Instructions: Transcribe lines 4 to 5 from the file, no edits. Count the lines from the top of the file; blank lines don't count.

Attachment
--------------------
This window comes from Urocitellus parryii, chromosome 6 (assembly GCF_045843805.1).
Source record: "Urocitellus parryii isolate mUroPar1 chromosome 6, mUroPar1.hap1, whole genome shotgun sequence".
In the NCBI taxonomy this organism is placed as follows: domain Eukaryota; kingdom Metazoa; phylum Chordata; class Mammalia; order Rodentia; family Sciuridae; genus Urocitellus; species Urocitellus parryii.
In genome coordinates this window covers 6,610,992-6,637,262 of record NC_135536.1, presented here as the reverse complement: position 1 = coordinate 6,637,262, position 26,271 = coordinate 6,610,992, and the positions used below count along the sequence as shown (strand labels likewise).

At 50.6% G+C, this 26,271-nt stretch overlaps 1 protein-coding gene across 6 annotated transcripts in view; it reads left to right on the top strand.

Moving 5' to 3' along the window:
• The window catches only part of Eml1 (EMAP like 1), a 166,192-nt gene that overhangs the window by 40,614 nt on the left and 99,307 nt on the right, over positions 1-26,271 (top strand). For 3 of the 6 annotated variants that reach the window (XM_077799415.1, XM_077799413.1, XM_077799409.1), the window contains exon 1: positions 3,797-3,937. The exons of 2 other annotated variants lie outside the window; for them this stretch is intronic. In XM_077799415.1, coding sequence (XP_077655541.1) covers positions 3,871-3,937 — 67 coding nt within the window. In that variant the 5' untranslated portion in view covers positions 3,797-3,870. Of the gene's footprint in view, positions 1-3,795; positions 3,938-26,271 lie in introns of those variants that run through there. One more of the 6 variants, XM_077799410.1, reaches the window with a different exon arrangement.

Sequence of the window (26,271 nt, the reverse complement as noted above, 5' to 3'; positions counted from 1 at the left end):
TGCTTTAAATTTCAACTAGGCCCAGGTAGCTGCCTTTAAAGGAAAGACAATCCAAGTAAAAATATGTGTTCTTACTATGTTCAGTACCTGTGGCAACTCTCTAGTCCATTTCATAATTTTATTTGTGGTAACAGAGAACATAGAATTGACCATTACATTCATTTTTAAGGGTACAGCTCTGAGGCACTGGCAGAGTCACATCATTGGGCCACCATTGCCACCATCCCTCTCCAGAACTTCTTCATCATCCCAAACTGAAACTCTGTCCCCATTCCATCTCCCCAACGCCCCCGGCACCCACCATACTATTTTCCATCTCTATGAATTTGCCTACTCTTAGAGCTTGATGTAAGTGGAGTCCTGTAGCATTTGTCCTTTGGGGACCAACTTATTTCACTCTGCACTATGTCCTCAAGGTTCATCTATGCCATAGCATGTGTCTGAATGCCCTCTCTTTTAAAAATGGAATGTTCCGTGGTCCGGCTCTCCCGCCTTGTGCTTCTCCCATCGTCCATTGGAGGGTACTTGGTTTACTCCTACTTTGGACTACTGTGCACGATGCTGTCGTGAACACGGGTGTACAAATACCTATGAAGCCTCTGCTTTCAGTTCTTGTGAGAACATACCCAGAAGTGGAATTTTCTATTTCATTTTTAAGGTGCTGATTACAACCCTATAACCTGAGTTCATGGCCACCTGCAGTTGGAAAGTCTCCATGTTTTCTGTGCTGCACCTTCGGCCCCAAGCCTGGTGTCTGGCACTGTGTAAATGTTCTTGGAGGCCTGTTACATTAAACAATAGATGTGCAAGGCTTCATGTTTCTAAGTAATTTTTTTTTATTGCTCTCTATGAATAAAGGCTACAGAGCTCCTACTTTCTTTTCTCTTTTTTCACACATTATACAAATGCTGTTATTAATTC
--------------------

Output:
In genome coordinates this window covers 6,610,992-6,637,262 of record NC_135536.1, presented here as the reverse complement: position 1 = coordinate 6,637,262, position 26,271 = coordinate 6,610,992, and the positions used below count along the sequence as shown (strand labels likewise).

At 50.6% G+C, this 26,271-nt stretch overlaps 1 protein-coding gene across 6 annotated transcripts in view; it reads left to right on the top strand.